France becomes the first country to ban plastic plates and cutlery | The Independent

This is an interesting article in the Independent. It reports that France has apparently become the first country in the world to ban plastic plates, cups and utensils, passing a law that will go into effect in 2020. Exceptions will be allowed for items made of compostable, biosourced materials. The new law is a part of the country’s Energy Transition for Green Growth Act, the same legislation that also outlawed plastic bags in grocery stores and markets beginning in July.

Source: France becomes the first country to ban plastic plates and cutlery | The Independent

As a passionate environmentalist, I welcome this initiative.

Opinion – Digital Today, Cognitive Tomorrow – Ginni Rometty – MIT Sloan Management Review

The eight-striper wordmark of IBM, the letters...

The eight-striper wordmark of IBM, the letters “IBM” in City Medium typeface. Introduced in 1967. Trademarked by International Business Machines Corporation. (Photo credit: Wikipedia)

English: Schematic representation of the links...

English: Schematic representation of the links between constitutive scientific domains of cognitive science. Français : Représentation symbolique des liens interdisciplinaires entre les sciences constitutives du domaine des sciences cognitives. Voir : Image:Hexagramme cognitiviste 2.png After Keyser, S.J., Miller, G.A., and Walker, E., Cognitive Science in 1978. An unpublished report submitted to the Alfred P. Sloan Foundation, New York (Photo credit: Wikipedia)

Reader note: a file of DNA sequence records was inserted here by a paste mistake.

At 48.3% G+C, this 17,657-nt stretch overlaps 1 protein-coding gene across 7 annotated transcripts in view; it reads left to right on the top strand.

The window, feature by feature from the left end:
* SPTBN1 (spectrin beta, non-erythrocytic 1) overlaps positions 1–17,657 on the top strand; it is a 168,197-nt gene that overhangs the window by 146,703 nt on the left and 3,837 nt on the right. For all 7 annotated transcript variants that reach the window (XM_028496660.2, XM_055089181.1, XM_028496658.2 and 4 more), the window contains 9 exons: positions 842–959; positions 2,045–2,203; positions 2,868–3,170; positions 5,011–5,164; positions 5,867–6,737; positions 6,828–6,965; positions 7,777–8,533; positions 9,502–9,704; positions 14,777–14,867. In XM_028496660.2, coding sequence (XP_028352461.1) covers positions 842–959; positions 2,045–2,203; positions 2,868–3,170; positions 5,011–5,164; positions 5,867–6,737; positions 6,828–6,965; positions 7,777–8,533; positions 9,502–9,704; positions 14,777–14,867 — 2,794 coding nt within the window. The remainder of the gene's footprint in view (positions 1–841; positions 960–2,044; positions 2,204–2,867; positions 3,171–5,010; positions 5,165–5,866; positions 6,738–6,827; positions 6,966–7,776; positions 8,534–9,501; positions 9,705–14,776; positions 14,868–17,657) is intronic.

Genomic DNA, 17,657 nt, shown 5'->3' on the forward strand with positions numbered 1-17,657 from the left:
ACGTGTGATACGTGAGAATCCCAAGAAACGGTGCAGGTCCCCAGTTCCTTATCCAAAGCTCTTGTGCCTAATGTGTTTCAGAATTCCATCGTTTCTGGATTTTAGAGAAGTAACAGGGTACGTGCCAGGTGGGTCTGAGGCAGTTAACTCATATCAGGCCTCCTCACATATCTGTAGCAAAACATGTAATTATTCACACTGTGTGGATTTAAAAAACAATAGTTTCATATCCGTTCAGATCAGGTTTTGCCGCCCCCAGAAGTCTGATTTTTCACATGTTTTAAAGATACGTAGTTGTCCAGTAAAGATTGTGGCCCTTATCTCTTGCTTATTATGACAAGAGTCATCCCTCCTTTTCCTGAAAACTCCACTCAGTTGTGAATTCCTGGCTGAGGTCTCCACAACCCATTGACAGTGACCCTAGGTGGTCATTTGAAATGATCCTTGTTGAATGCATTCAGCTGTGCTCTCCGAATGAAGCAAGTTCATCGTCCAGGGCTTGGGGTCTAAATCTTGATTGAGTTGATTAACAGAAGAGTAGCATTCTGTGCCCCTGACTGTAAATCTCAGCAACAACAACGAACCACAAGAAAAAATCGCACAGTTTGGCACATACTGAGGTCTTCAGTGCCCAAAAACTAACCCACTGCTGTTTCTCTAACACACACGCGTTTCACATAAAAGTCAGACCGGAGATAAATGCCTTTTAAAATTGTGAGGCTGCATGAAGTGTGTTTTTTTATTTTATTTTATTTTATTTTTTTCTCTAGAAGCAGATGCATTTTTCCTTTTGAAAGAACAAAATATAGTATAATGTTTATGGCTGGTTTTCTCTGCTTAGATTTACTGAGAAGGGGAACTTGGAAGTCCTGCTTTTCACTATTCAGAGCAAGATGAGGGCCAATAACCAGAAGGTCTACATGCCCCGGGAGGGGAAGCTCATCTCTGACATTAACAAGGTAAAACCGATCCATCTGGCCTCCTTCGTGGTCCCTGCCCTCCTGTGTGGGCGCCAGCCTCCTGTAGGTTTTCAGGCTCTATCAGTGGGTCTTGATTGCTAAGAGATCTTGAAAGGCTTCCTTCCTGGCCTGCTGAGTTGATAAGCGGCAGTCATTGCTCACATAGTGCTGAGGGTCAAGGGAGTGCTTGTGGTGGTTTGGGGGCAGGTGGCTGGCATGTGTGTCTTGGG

This is a must read article in the MIT Sloan Management Review. The author is Ginni Rometty is chairman, president, and CEO of IBM Corp.She argues that digital transformation is just a step in the journey toward a cognitive technology revolution.

Source: Digital Today, Cognitive Tomorrow

What worried me reading this article to be candid is appropriate control and regulation over companies like IBM. For me, IBM has too much market clout and I would prefer to see IBM broken up and for more competition.

Surely the acid test of whether companies like IBM should be broken up or face additional regulation is whether they are paying their full quoto of taxes in Europe?

Let me  put it more directly as an open question:

Should there be greater international competitive regulation to stop IBM from acquiring an oligopolistic market share in cognitive technology?